The DH and Hit Batsmen, Again

As some of my readers may know, I have done some research on the causes of hit batsmen differences between the NL and the AL. I certainly didn’t start the discussion in the economics literature, but if you read the papers linked below you can find its origins. As the graph below demonstrates, from the early 1970s until the early 1990s, the AL HBP rate exceeded the NL HBP rate by an average of almost 20 percent.

It just so happens that the higher HBP rate in the AL compared to the NL coincides with the introduction of the DH in the AL. There have been a few theories as to why this is. The first is that AL pitchers do not have to bat, where they might face retaliation for plunking, and therefore shirk in their pitching. NL pitchers bear a greater cost from hitting batters than AL pitchers and therefore hit less batters. In terms of the law of demand (a phrase that could ruin any good discussion), as the price of hitting batters falls, pitchers will hit more batters (or consume behavior that leads to more hit batters). But don’t get caught up in the economic terminology, this is traditional baseball folklore. When the pitcher doesn’t have to face the music, he may be a little less careful pitching high and inside.

However, the higher hit batter rates in the AL do not necessarily prove this theory. A competing explanation is that because pitchers are such poor hitters, the NL hit batter rate is lower than the AL. Hitting a pitcher puts the easiest out on the team (almost always) on base. So pitchers in the NL are extremely careful not to hit pitchers when they bat. AL pitchers do not have to be as careful against the DHs. So, we have a competing theories that both predict higher hit batter rates in the AL.

But, things get trickier. In 1994, the NL hit batter rate rose above the AL for the first time in two decades. In fact, in four of the past ten years the NL rate has exceeded the AL rate. What the heck is going on here?

Well, my colleague, Doug Drinen, and I think we have found some possible answers. Using two datasets from Retrosheet event files and game logs, we have been able to examine the causes of hit batters with the DH and without. The disaggregated data allow us to control for many factors to distinguish between alternate hypotheses. For example, we can look at the impact of the quality of the hitter on hit batters. If, after controlling for the better batting lineups created by the DH, DH games are still associated with more hit batters, then something else must be going on. Our first paper on the subject uses play-by-play data from the late-1960s/early-1970s and 1989-1992 to examine the likelihood of a batter being hit, controlling for game situations. From this data we determined that the lack of fear of retaliation among AL pitchers explained between 60-80% of the difference in hit batters between leagues during these time periods. Additionally, we found evidence of pitchers being hit in the half-inning following a plunking.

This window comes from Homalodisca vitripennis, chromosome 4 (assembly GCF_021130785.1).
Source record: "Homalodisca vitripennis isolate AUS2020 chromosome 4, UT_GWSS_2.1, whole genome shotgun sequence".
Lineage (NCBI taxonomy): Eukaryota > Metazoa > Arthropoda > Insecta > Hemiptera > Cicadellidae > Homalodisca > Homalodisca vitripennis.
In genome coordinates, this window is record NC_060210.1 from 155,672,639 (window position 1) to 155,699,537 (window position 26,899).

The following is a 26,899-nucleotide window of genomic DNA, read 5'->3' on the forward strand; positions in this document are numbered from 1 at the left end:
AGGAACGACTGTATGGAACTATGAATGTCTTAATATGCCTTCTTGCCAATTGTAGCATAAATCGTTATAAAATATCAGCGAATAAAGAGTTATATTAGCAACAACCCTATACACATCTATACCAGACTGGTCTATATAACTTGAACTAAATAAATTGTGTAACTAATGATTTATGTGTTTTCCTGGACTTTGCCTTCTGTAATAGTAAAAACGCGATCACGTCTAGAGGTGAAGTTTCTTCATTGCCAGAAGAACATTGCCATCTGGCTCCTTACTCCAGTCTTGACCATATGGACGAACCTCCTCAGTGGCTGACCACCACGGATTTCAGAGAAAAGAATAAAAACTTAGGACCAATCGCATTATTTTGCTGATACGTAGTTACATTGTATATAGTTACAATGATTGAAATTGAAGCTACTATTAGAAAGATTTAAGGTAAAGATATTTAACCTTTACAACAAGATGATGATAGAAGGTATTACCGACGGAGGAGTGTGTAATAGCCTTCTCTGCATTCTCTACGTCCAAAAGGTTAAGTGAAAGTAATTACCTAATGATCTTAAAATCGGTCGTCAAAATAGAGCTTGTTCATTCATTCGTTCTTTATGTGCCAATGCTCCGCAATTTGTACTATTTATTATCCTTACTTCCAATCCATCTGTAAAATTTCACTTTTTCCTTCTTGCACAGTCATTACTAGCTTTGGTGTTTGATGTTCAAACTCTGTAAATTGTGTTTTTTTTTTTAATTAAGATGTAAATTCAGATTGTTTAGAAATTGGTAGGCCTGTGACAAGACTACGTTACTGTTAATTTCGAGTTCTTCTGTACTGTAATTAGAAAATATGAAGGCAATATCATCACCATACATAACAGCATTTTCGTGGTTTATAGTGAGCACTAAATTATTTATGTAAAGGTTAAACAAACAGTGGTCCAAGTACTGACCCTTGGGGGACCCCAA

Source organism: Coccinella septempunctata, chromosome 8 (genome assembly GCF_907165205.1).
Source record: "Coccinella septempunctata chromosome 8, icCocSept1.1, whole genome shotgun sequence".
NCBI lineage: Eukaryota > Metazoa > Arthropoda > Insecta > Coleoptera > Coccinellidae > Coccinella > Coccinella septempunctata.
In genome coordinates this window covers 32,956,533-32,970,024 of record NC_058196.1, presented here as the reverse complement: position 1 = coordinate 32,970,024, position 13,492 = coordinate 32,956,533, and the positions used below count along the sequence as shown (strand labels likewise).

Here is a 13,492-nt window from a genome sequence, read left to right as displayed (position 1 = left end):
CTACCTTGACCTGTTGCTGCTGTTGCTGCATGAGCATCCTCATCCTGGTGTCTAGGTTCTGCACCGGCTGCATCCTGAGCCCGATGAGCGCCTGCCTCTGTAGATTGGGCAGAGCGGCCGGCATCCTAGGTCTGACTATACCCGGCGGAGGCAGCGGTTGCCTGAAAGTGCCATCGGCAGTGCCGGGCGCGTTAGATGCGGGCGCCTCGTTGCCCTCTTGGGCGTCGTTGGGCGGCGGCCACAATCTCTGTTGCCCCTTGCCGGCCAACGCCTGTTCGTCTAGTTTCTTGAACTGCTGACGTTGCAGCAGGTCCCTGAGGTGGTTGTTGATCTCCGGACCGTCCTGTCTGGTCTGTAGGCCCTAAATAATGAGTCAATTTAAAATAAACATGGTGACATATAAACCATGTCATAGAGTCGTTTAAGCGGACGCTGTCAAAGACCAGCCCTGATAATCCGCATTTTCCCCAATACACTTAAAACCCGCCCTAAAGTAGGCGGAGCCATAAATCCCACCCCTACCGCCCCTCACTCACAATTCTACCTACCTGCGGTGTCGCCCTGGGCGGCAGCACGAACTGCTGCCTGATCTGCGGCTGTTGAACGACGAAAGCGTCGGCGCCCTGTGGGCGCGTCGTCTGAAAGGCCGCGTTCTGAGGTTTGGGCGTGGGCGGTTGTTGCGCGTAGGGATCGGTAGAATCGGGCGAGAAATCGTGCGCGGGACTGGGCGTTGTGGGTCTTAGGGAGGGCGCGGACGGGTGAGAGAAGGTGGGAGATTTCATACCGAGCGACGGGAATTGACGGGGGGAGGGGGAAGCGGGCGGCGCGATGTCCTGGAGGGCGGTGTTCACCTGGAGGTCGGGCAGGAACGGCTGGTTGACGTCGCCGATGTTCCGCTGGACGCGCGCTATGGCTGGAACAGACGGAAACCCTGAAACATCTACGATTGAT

Unfortunately, the available play-by-play data exists only for the period before the league HBP rates began to narrow in the mid-1990s. So, to look at the more recent data, we used game-by-game data from the Retrosheet game logs, which extend all the way through the 2003 season. Using the data in a second paper we find that the incidence of hit batters is about 8% higher than games with no DH, controlling for many relevant factors. From 1973-2003 the hit batter difference between leagues was about 15%; therefore, the DH explains roughly half of the difference. In interleague games the difference is even more pronounced, with the DH being associated with 11% more hit batters than in non-DH games. We also find evidence of retaliation for hit batters. The more batters a team hits in the game, the greater number of batters on that team are hit themselves.

But still, what about the 1990s? Though we show that the difference in hit batsmen is still real when the more recent data is added, it still seems odd the the NL’s HBP rate should rise relative to the AL. Well, it turns out there is are two explanations for this. First, the NL expanded in 1993. This would not be problem except for the fact that the expansion draft rules allowed AL teams to protect more players from the draft than NL teams. Therefore, the talent dilution affected both leagues, but hurt the NL more than the AL. Talent dilution ought to increase the number of accidental hit batters from inexperienced players. From 1993-1997, the NL HBP rate exceeded the AL rate in 3 of the 5 years. In the 1998 expansion, there was no such asymmetry in the expansion draft, and only in one year since expansion (2000) has the NL rate exceeded the AL rate. Expansion is also consistent with the rise of hit batters in both leagues. Second, in 1994 MLB adopted the double-warning rule for hitting batters. The double-warning rule requires the umpire to warn both teams following a hit batter (or a nearly hit batter) that he deems to be intentional. After the warning, any future hit batters result in the ejection of the offending pitcher and manager. Why is this important? Well, it significantly raises the cost of retaliation. If a pitcher hits a batter, he knows that retaliation will be very costly for the other team. Therefore, pitchers in the NL could feel a little more like their AL counterparts in knowing that retaliation is less likely. The narrowing is expected.

So, there you have it. I could say a lot more, but already this post is very long. Read the papers if you are interested in this. Doug and I welcome thoughts and suggestions on the papers.

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